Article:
If America’s universities are indeed poor value for money, why might that be? The main reason is that the market for higher education, like that for health care, does not work well. The government rewards universities for research, so that is what professors concentrate on. Students are looking for a degree from an institution that will impress employers; employers are interested primarily in the selectivity of the institution a candidate has attended. Since the value of a degree from a selective institution depends on its scarcity, good universities have little incentive to produce more graduates. And, in the absence of a clear measure of educational output, price becomes a proxy for quality. By charging more, good universities gain both revenue and prestige. …
We have been unrelenting during the past years including items about the coming student loan disaster. The Huffington Post reported that delinquencies are much higher than the government has previously reported. The government has lied to us? Who could have seen that coming?
About one-third of borrowers with federal student loans owned by the U.S. Department of Education are late on their payments, according to new federal data.
The figures, released by the Education Department on Thursday, are the first comprehensive look at the delinquency plaguing those who hold federal student loans. By the new metric, which the department has never used before, roughly 33 percent of borrowers were more than five days late on one of their federal student loans as of Dec. 31. (Since the department only released individual figures for its four largest contractors, rather than a total percentage, however, the actual figure may be a few percentage points higher or lower.)
Previous measures had put the delinquency rate much lower, masking the true amount of distress among borrowers trying to make good on their taxpayer-backed debts.
Some 41 million Americans collectively carry more than $1.1 trillion in education loans owned or guaranteed by the Education Department, a total that surpasses every form of consumer credit in the U.S. except home mortgages. Thursday’s figure reflects more than two-thirds of the $1.1 trillion total. The remainder is owned by the private sector as part of a bank-based federal loan program that has since been discontinued.
The new measure of borrower distress comes as the White House urges the Education Department to improve its management of the growing federal student loan program and to give borrowers more protections against unmanageable debt loads.
In recent years, groups ranging from federal financial regulators and Federal Reserve policymakers to chief executives of banks and other industry groups have warned about the increasing risk that student debt poses to U.S. economic growth, noting that debt burdens are sapping households’ purchasing power amid an era of stagnant inflation-adjusted wages. …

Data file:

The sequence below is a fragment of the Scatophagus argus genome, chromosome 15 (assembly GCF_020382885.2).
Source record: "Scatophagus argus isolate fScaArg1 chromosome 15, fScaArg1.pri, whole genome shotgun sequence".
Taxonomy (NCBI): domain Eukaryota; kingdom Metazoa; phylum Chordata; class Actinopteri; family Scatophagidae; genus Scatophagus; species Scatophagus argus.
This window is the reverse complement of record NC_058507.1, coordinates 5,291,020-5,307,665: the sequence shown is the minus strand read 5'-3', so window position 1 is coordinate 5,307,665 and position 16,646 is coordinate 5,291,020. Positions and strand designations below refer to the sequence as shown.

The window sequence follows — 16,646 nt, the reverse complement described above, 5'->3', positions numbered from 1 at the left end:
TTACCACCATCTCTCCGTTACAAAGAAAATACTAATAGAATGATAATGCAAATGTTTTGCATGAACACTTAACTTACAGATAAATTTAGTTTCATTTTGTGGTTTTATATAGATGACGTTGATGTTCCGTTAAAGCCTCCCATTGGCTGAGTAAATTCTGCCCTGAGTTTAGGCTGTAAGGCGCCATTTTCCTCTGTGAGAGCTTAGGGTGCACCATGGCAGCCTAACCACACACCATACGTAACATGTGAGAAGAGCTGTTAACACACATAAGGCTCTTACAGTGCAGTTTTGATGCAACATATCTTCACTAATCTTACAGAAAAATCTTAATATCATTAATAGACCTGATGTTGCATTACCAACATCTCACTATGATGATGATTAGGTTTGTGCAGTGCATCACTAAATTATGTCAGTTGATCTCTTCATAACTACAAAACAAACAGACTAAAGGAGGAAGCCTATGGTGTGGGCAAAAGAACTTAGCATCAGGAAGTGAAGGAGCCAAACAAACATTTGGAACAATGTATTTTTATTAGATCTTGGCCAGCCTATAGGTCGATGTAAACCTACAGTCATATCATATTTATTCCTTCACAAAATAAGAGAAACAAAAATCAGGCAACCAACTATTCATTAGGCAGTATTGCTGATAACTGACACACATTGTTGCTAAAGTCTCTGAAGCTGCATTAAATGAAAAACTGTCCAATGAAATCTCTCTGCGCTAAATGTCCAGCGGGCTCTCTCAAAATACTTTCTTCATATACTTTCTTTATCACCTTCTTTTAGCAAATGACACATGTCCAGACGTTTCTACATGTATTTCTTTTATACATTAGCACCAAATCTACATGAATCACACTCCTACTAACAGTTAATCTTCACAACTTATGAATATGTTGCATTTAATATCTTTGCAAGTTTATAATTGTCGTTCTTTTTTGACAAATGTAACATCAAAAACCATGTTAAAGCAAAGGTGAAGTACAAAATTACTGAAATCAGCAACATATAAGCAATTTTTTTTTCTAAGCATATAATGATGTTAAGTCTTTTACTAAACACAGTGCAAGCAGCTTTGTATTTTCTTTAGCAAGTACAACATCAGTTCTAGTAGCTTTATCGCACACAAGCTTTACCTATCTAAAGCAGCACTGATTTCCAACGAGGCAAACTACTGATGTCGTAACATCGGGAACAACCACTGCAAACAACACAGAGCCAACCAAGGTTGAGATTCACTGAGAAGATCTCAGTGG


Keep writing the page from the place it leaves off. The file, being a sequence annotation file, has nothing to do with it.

WSJ Reviews say the new Samsung Galaxy phone is a good competitor for the iPhone.
In this unpredictable world, it’s the constants in life that I can count on.
The sun rises in the East, Starbucks lattes always taste the same, and Apple’s iPhones are always better than Samsung’s Galaxy phones.
Since the dawn of the smartphone wars, there have been basic truths about Samsungs: They’re made of flimsy plastic, their cameras can’t keep up with the iPhone’s, and their modified Android software is ugly and intolerably cluttered.
With the Galaxy S6 and S6 Edge, which arrive at U.S. carriers on April 10, none of that is true anymore. I am not afraid to say it: I love Samsung’s new phones, maybe even more than my own iPhone 6. Like a child who just found out that Santa isn’t real, I have spent the past week questioning everything I know.
OK, maybe that’s a bit dramatic for smartphones, but I’m serious about how drastic the change is. Samsung has taken direct aim at Apple’s smartphone, this time even seeming to copy some of the iPhone’s design and features.
No, neither of the new Galaxys brings any original ideas to the evolution of the smartphone. If anything, Samsung has actually sucked out the differentiators, including the waterproof design and removable storage and battery. And Samsung still needs some schooling in the software department.
Yet with a series of improvements, the Galaxy now has a leg up on the hardware of other Android phones and the iPhone. It’s got me, a once extremely satisfied iPhone 6 owner, wishing for a better screen, sharper camera and faster charging. …
And, piercing another balloon, NY Times says fish oil claims are not supported by research.
Fish oil is now the third most widely used dietary supplement in the United States, after vitamins and minerals, according to a recent report from the National Institutes of Health. At least 10 percent of Americans take fish oil regularly, most believing that the omega-3 fatty acids in the supplements will protect their cardiovascular health.
But there is one big problem: The vast majority of clinical trials involving fish oil have found no evidence that it lowers the risk of heart attack and stroke.
From 2005 to 2012, at least two dozen rigorous studies of fish oil were published in leading medical journals, most of which looked at whether fish oil could prevent cardiovascular events in high-risk populations. These were people who had a history of heart disease or strong risk factors for it, like high cholesterol, hypertension or Type 2 diabetes.
All but two of these studies found that compared with a placebo, fish oil showed no benefit.
And yet during this time, sales of fish oil more than doubled, not just in the United States but worldwide, said Andrew Grey, an associate professor of medicine at the University of Auckland in New Zealand and the author of a 2014 study on fish oil in JAMA Internal Medicine.
“There’s a major disconnect,” Dr. Grey said. “The sales are going up despite the progressive accumulation of trials that show no effect.” …